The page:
Title: Go Set A Watchman https://www.wired.com/wp-content/uploads/2015/07/go-set-a-watchman.jpg

Author: Harper Lee

Pages: 278, audio 6.5 hours

My Rating: 3/5

Synopsis: When 26 year-old Jean Louise Finch returns home to Maycomb, Alabama on an annual visit from New York on the heels of the Brown vs. Board of Education, she is expecting the normal sluggish hot summer. She expects to argue with her old-fashioned aunt, to go on dates with her beau, and to help her aging father. The trip quickly dissolves into everything that she didn’t expect when she finds a racist pamphlet in her father’s house. She then sneaks into a Citizen’s Council meeting, where she is disgusted to see her father and her beau and even more disturbed to find that they, along with the rest of the men in town, hold the same views. As everything she has known to be true is thrown off-balance, she finds herself revisiting her childhood and the paths that lead her to where she, and everyone else in her life, is today.

Review: (SPOILERS) While I had conflicting views about reading the book and the controversy surrounding it, I still felt like I needed to read it because of how much I adore To Kill A Mockingbird (I recognize that some people love it and decide the opposite!). I had heard of the controversy and how people hated that Atticus was racist, and though I didn’t like having such a strong and positive literary figure pulled down like that, as a historian I’ve had that happen to way more founding fathers, among other historical figures, than I can count and have gotten better at recognizing that people who accomplish groundbreaking things can also be terrible people.In addition, knowing that he had lived in Alabama his entire life and this was a small town in the 1950s, his attitudes and that of the townspeople honestly wasn’t shocking. While their views on African Americans were horrible and their statements made caused my hair to stand on edge, it didn’t surprise me. I was disgusted and disappointed at the systematic racism and their utter disdain of the thought of a black man or woman should have the same opportunities as other people- my mind is boggled at how they truly thought that and then justified it with faith, of all things. It almost seemed like when Jean Louise was growing up she just didn’t realize the racial issues and problems were as deep seated as they were because she was young and naive, and that now she was old enough and removed enough to see what was really happening.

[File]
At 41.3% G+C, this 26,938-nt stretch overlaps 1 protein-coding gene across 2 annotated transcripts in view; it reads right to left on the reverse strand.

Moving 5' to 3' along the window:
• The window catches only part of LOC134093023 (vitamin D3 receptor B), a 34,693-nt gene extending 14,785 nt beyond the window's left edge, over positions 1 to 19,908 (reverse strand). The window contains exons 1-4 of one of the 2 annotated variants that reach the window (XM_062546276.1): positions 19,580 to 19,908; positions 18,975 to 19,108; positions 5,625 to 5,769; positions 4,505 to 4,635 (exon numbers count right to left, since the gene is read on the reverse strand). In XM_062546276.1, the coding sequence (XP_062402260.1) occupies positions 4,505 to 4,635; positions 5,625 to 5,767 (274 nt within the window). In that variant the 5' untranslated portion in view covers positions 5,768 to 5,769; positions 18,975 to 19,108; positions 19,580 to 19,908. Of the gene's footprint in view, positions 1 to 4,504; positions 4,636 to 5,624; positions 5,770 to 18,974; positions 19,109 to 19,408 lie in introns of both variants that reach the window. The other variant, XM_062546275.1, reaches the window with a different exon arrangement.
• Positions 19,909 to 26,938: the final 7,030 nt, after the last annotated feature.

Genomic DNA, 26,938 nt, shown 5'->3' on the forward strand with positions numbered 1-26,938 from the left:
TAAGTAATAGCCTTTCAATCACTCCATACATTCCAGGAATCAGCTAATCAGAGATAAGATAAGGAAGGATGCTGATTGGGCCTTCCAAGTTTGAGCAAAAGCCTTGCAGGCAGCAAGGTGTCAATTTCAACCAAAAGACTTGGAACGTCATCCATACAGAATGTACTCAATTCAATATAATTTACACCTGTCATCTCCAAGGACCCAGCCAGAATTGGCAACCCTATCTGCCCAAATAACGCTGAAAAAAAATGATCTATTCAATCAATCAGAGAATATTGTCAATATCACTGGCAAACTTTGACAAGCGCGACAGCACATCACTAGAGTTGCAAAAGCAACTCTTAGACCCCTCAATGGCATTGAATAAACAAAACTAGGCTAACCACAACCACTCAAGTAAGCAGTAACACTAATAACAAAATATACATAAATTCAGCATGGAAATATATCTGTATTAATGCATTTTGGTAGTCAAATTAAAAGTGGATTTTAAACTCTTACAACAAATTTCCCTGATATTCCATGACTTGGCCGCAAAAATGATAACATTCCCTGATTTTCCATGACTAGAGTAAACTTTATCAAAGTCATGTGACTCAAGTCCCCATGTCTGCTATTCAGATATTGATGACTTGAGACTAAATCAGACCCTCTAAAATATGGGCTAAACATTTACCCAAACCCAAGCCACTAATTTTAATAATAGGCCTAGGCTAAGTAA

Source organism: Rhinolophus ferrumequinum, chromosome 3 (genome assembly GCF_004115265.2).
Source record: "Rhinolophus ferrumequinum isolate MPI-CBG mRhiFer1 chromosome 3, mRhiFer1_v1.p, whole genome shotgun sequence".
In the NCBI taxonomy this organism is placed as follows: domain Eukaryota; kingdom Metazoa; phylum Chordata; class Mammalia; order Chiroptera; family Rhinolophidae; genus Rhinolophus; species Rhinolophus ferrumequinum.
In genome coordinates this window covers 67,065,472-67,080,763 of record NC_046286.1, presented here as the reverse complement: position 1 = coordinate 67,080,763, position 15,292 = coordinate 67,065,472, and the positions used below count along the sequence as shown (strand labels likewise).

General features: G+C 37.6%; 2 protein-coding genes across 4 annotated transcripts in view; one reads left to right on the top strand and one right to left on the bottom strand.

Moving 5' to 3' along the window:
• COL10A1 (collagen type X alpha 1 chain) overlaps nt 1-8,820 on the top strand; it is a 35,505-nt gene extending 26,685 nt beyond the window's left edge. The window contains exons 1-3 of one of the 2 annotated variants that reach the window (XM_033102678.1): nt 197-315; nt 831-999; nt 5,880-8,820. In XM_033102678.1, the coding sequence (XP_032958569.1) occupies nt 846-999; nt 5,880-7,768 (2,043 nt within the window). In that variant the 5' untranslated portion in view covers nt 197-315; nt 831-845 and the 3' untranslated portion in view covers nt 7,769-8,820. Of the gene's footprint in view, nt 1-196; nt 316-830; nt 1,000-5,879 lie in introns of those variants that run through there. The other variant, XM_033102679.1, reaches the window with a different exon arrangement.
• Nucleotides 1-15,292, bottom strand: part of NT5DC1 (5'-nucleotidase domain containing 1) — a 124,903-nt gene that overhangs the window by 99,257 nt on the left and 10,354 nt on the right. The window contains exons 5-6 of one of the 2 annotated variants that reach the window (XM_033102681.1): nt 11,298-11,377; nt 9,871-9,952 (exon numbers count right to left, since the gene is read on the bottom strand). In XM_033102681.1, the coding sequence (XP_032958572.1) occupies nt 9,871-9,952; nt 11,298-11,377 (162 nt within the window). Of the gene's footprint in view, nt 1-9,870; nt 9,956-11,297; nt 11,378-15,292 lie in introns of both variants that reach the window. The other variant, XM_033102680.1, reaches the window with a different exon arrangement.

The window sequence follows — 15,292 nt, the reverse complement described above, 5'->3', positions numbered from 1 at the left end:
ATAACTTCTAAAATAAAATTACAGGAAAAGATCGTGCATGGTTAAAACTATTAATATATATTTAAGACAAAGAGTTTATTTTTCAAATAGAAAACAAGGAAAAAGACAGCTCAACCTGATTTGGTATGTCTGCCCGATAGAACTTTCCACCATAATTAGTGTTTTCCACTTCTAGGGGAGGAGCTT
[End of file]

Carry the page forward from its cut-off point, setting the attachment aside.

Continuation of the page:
All that to say, the book was undeniably written in Lee’s voice and I loved the flashbacks that Scout had to her childhood–those were like getting extra little pages in Mockingbird and I listened with relish. Lee has such a way of expressing things and made me stop and really think a few times, which is why the quotes section is at the end, so many nuggets! In all, while the book was a source of inner conflict, I think it is a piece that is truly reflective of its time and one that explains that era and the people who began to think differently very well. I wish that it had been published under different circumstances, or not at all if that was what Lee wanted, but I am glad that I read it. I am interested to see whether or not the next generation will be made to read this along with Mockingbird in their high school classes!

Quotes:

“As sure as time, history is repeating itself, and as sure as man is man, history is the last place he’ll look for his lessons.”

“Prejudice, a dirty word, and faith, a clean one, have something in common: they both begin where reason ends.”

“I should like to take your head apart, put a fact in it, and watch it go its way through the runnels of your brain until it comes out of your mouth.”

“You’re color blind, Jean Louise,” he said. “You always have been, you always will be. The only differences you see between one human and another are differences in looks and intelligence and character and the like. You’ve never been prodded to look at people as a race, and now that race is the burning issue of the day, you’re still unable to think racially. You see only people.”

“Blind, that’s what I am. I never opened my eyes. I never thought to look into people’s hearts, I looked only in their faces.”

“I heard ‘Equal rights for all; special privileges for none,’ and to me it didn’t mean anything but what it said.”

“Why doesn’t their flesh creep? How can they devoutly believe everything they hear in church and then say the things they do and listen to the things they hear without throwing up?”

Have you read Go Set A Watchman? What did you think?

Advertisements